The problem with my shoulder started waaaay back about 25 years ago when I was really quite fit and before I had the boys. I awoke one morning to excruciating pain in my shoulder, which nobody, in the short term, seemed able to cure. The pain finally receded to something more manageable but I could hardly use my right arm. After several months I went to see a cranial osteopath friend of my brother who was absolutely magnificent and sorted the problem out in a couple of visits. Fast forward a couple of decades, and I am finding that a few years of dancing (especially ballroom, which does put you in the oddest posture), a lot more desk work and possibly not as much yoga as should be practised (!) are leading to more and more episodes of neck and shoulder problems. The long stay in hospital, where I was immobile for several days at a time due to sickness, was really the icing on the cake, so I am back to having limited use of my arm and quite a lot of pain. I love the way I answer my own questions when I write this blog. I was about to say that I haven’t visited a cranial osteopath since I moved to Bournemouth (which is the obvious answer to the current problem) because there wasn’t anyone I had been drawn to, but then I realised I have in fact discovered someone in the last few weeks. Funny that. ANYWAY, sorry to ramble, but there will eventually be a point to all this. I went to the physio because I thought that knowing about the mechanical side of what had gone wrong might be useful in my attempts to heal the problem myself. BTW I tried the Bowen Technique last week (not enough space here to explain it, so Google it if you are interested), but unusually for me, it didn’t have any effect at all. I should go back for more, in all fairness, but I feel more drawn to cranial osteopathy now.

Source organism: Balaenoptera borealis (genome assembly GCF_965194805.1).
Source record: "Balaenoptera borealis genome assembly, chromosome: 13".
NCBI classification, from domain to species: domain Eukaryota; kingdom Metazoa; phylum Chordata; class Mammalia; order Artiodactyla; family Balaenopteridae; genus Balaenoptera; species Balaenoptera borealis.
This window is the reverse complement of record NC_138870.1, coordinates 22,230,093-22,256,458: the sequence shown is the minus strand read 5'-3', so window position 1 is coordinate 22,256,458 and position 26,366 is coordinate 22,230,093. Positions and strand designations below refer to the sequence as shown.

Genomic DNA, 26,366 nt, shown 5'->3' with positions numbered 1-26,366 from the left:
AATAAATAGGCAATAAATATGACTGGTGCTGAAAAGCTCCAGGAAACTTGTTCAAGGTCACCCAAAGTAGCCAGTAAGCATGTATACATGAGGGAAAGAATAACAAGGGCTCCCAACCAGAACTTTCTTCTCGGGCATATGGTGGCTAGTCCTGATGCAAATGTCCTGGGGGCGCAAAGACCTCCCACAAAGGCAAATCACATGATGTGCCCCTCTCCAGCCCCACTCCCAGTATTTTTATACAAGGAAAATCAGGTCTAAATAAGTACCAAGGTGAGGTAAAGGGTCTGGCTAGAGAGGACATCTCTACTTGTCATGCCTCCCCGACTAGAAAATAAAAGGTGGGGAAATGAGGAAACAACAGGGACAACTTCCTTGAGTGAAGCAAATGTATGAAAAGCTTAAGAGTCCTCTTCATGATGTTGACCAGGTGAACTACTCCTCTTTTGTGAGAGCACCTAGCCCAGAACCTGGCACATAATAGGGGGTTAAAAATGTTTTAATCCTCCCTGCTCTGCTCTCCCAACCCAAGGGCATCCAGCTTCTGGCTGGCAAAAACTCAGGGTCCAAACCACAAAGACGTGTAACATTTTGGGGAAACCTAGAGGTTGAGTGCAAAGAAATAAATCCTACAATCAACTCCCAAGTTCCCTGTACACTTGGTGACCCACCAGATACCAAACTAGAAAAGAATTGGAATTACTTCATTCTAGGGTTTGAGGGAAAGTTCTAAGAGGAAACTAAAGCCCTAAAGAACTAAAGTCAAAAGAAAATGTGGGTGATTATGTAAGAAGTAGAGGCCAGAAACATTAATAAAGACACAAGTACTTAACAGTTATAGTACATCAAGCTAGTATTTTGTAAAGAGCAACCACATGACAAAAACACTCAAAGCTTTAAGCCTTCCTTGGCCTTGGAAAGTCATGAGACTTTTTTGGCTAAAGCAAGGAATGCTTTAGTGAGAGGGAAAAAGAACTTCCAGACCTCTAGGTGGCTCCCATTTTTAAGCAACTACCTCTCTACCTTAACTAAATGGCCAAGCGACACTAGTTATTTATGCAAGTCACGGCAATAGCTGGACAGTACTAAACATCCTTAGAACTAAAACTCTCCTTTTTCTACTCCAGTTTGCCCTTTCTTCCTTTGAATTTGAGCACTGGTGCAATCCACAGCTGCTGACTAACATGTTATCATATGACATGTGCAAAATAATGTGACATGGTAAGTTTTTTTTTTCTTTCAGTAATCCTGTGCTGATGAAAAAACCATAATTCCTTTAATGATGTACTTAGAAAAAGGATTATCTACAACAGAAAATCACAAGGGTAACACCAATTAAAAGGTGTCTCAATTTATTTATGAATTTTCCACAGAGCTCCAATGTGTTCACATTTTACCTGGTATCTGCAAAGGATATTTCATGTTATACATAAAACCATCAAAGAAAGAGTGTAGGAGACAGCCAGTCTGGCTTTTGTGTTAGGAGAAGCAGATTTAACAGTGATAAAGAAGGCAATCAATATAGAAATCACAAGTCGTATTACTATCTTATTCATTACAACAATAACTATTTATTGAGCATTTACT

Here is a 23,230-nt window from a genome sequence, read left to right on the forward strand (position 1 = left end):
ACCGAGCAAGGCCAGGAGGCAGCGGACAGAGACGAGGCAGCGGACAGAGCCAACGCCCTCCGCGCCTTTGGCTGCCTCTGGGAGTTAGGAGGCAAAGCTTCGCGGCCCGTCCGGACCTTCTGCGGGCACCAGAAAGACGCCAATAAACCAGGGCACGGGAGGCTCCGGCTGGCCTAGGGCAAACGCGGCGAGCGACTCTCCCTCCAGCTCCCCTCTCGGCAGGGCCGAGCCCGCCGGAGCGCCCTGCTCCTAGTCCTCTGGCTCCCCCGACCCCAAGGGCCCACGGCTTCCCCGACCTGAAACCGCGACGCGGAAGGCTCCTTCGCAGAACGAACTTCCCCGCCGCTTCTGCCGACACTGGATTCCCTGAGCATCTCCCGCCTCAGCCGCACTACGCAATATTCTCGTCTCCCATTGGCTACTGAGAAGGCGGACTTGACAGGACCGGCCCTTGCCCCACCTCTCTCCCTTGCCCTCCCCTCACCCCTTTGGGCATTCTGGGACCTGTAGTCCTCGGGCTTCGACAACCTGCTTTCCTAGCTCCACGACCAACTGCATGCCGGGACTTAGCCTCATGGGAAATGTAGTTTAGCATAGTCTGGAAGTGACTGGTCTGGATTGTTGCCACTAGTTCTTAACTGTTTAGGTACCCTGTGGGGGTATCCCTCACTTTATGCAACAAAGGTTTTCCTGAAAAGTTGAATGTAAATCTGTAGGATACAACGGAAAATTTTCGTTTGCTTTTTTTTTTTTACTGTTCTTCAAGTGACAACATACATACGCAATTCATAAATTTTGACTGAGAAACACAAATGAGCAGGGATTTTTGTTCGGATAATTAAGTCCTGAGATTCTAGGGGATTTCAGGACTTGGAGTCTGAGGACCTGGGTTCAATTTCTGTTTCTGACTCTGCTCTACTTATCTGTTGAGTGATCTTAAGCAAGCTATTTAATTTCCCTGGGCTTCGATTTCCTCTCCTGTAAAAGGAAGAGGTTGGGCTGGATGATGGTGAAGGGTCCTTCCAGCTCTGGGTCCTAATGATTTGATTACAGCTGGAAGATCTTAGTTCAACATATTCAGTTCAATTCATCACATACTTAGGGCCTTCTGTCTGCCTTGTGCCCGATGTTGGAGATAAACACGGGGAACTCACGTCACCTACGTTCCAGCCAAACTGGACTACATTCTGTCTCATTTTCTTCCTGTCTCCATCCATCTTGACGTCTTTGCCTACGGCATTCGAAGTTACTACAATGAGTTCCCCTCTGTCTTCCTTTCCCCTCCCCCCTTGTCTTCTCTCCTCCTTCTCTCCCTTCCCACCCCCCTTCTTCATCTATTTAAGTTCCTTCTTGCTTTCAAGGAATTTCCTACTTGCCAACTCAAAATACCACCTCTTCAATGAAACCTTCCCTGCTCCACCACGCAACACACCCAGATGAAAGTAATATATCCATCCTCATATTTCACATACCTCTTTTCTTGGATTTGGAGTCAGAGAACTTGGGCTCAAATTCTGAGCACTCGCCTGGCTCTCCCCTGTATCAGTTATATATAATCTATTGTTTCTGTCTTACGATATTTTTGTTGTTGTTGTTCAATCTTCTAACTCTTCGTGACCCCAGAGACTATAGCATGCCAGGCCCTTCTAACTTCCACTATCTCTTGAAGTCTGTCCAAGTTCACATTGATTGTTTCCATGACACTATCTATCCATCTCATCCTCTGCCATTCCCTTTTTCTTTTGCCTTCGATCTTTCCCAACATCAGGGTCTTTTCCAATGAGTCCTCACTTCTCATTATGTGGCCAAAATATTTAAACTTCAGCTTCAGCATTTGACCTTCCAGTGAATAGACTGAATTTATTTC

The physio was really helpful and picked out things like the fact that I am getting slightly hunched due to work at the computer. That horrified me. I know that the problem comes from the vertebra between my shoulder blades, and the exercise he gave me ably demonstrated this because I could feel the stretch up my back. Read the next sentence then find a wall and try it. Stand with your heels, bottom, shoulders (flat) and head against the wall; stretch up from the back of your neck so your chin is very slightly tucked in. Ouch. He gave me lots of other very easy exercises to try to gently start my shoulder moving again. I have another appointment in September, so lots of time to practise. More of this in a moment. From a strictly girlie point of view the other exciting thing that happened after physio was that I had my first manicure in eight months. I know it seems a trivial thing, but as there is absolutely no point me going to a hairdresser at the moment I needed to find somewhere for a bit of pampering. Also, I was prevented from wearing nail varnish during my treatment because at every visit (and four times a day during stays on the ward), part of the ‘obs’ that are done involve an oxygen sensor being clipped on a finger – and it doesn’t work through nail varnish. I could be wrong here, and I am sure the guys will correct me if so, but I think chemotherapy treatment is more de-humanising for women than it is for men. As a woman, losing my hair has been a massive thing. Yes, I have had fun with the scarves and hats, but I feel curiously vulnerable and very obviously a chemo patient; a bald man isn’t necessarily noticeable, whereas a woman –even bedecked in a pretty scarf – especially when her eyebrows have disappeared too, does stand out. (Tried the eyebrow pencil and that really doesn’t do it.) Add to that the ban on nail varnish and it takes a lot away from the fun side of being a woman at a time when one’s self-esteem is in huge need of propping up. However, I am delighted to report that my eyebrows have already reappeared and my hair is starting to sprout. When it gets to the length where it doesn’t scare small children or old people I will try leaving my scarves at home and brave the world, Sinead O’Connor style.